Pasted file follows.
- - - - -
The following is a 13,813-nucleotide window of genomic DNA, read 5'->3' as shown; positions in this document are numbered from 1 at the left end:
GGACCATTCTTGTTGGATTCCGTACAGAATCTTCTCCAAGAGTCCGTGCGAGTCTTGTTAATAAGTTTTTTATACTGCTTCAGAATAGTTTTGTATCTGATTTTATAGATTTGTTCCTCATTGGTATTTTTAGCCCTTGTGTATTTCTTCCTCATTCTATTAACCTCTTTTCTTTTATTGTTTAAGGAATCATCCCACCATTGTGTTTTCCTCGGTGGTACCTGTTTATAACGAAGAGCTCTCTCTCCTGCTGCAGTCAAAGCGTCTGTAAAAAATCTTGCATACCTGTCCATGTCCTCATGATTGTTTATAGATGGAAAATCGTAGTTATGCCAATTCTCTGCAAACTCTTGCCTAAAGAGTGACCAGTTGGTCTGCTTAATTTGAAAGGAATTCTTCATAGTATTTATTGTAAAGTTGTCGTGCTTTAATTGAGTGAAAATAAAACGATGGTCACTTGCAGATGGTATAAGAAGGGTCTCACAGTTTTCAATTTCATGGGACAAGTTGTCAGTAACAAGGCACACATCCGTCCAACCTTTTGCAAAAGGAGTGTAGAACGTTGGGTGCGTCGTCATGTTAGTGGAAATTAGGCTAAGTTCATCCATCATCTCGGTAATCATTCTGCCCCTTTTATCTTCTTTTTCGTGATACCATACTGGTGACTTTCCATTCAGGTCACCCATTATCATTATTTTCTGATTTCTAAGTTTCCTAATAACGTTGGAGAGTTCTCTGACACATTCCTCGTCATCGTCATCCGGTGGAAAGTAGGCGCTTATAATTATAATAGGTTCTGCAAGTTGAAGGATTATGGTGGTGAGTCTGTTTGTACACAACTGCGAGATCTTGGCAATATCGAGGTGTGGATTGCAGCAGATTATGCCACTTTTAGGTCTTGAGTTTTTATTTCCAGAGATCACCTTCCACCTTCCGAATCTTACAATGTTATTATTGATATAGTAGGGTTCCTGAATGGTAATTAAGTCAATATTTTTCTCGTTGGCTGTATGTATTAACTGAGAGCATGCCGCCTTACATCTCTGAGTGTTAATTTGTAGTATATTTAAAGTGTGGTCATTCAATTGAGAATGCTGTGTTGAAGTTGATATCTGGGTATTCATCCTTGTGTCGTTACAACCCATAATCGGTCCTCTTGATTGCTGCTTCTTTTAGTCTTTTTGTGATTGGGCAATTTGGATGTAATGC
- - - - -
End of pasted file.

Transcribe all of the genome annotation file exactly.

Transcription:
The following is a 13,813-nucleotide window of genomic DNA, read 5'->3' as shown; positions in this document are numbered from 1 at the left end:
GGACCATTCTTGTTGGATTCCGTACAGAATCTTCTCCAAGAGTCCGTGCGAGTCTTGTTAATAAGTTTTTTATACTGCTTCAGAATAGTTTTGTATCTGATTTTATAGATTTGTTCCTCATTGGTATTTTTAGCCCTTGTGTATTTCTTCCTCATTCTATTAACCTCTTTTCTTTTATTGTTTAAGGAATCATCCCACCATTGTGTTTTCCTCGGTGGTACCTGTTTATAACGAAGAGCTCTCTCTCCTGCTGCAGTCAAAGCGTCTGTAAAAAATCTTGCATACCTGTCCATGTCCTCATGATTGTTTATAGATGGAAAATCGTAGTTATGCCAATTCTCTGCAAACTCTTGCCTAAAGAGTGACCAGTTGGTCTGCTTAATTTGAAAGGAATTCTTCATAGTATTTATTGTAAAGTTGTCGTGCTTTAATTGAGTGAAAATAAAACGATGGTCACTTGCAGATGGTATAAGAAGGGTCTCACAGTTTTCAATTTCATGGGACAAGTTGTCAGTAACAAGGCACACATCCGTCCAACCTTTTGCAAAAGGAGTGTAGAACGTTGGGTGCGTCGTCATGTTAGTGGAAATTAGGCTAAGTTCATCCATCATCTCGGTAATCATTCTGCCCCTTTTATCTTCTTTTTCGTGATACCATACTGGTGACTTTCCATTCAGGTCACCCATTATCATTATTTTCTGATTTCTAAGTTTCCTAATAACGTTGGAGAGTTCTCTGACACATTCCTCGTCATCGTCATCCGGTGGAAAGTAGGCGCTTATAATTATAATAGGTTCTGCAAGTTGAAGGATTATGGTGGTGAGTCTGTTTGTACACAACTGCGAGATCTTGGCAATATCGAGGTGTGGATTGCAGCAGATTATGCCACTTTTAGGTCTTGAGTTTTTATTTCCAGAGATCACCTTCCACCTTCCGAATCTTACAATGTTATTATTGATATAGTAGGGTTCCTGAATGGTAATTAAGTCAATATTTTTCTCGTTGGCTGTATGTATTAACTGAGAGCATGCCGCCTTACATCTCTGAGTGTTAATTTGTAGTATATTTAAAGTGTGGTCATTCAATTGAGAATGCTGTGTTGAAGTTGATATCTGGGTATTCATCCTTGTGTCGTTACAACCCATAATCGGTCCTCTTGATTGCTGCTTCTTTTAGTCTTTTTGTGATTGGGCAATTTGGATGTAATGC